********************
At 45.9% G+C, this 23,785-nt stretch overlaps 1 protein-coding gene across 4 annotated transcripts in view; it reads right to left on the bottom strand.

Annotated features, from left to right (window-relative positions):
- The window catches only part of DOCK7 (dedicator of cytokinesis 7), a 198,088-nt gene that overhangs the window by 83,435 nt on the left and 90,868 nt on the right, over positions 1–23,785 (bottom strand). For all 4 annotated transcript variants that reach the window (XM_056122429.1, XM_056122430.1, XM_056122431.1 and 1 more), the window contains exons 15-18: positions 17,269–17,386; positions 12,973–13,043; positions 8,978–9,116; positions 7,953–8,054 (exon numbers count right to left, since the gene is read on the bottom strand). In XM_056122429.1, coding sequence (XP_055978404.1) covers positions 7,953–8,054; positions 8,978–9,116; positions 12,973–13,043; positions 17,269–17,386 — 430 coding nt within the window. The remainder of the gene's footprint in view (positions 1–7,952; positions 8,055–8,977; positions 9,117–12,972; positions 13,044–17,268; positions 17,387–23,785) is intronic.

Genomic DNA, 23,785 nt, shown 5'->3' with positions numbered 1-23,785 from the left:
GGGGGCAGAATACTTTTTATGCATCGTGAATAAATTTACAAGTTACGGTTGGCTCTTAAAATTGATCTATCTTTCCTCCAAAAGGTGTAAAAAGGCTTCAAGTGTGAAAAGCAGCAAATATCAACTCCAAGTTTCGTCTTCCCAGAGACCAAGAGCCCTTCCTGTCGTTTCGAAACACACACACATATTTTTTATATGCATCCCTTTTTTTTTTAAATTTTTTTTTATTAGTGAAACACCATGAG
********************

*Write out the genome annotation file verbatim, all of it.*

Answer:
At 45.9% G+C, this 23,785-nt stretch overlaps 1 protein-coding gene across 4 annotated transcripts in view; it reads right to left on the bottom strand.

Annotated features, from left to right (window-relative positions):
- The window catches only part of DOCK7 (dedicator of cytokinesis 7), a 198,088-nt gene that overhangs the window by 83,435 nt on the left and 90,868 nt on the right, over positions 1–23,785 (bottom strand). For all 4 annotated transcript variants that reach the window (XM_056122429.1, XM_056122430.1, XM_056122431.1 and 1 more), the window contains exons 15-18: positions 17,269–17,386; positions 12,973–13,043; positions 8,978–9,116; positions 7,953–8,054 (exon numbers count right to left, since the gene is read on the bottom strand). In XM_056122429.1, coding sequence (XP_055978404.1) covers positions 7,953–8,054; positions 8,978–9,116; positions 12,973–13,043; positions 17,269–17,386 — 430 coding nt within the window. The remainder of the gene's footprint in view (positions 1–7,952; positions 8,055–8,977; positions 9,117–12,972; positions 13,044–17,268; positions 17,387–23,785) is intronic.

Genomic DNA, 23,785 nt, shown 5'->3' with positions numbered 1-23,785 from the left:
GGGGGCAGAATACTTTTTATGCATCGTGAATAAATTTACAAGTTACGGTTGGCTCTTAAAATTGATCTATCTTTCCTCCAAAAGGTGTAAAAAGGCTTCAAGTGTGAAAAGCAGCAAATATCAACTCCAAGTTTCGTCTTCCCAGAGACCAAGAGCCCTTCCTGTCGTTTCGAAACACACACACATATTTTTTATATGCATCCCTTTTTTTTTTAAATTTTTTTTTATTAGTGAAACACCATGAG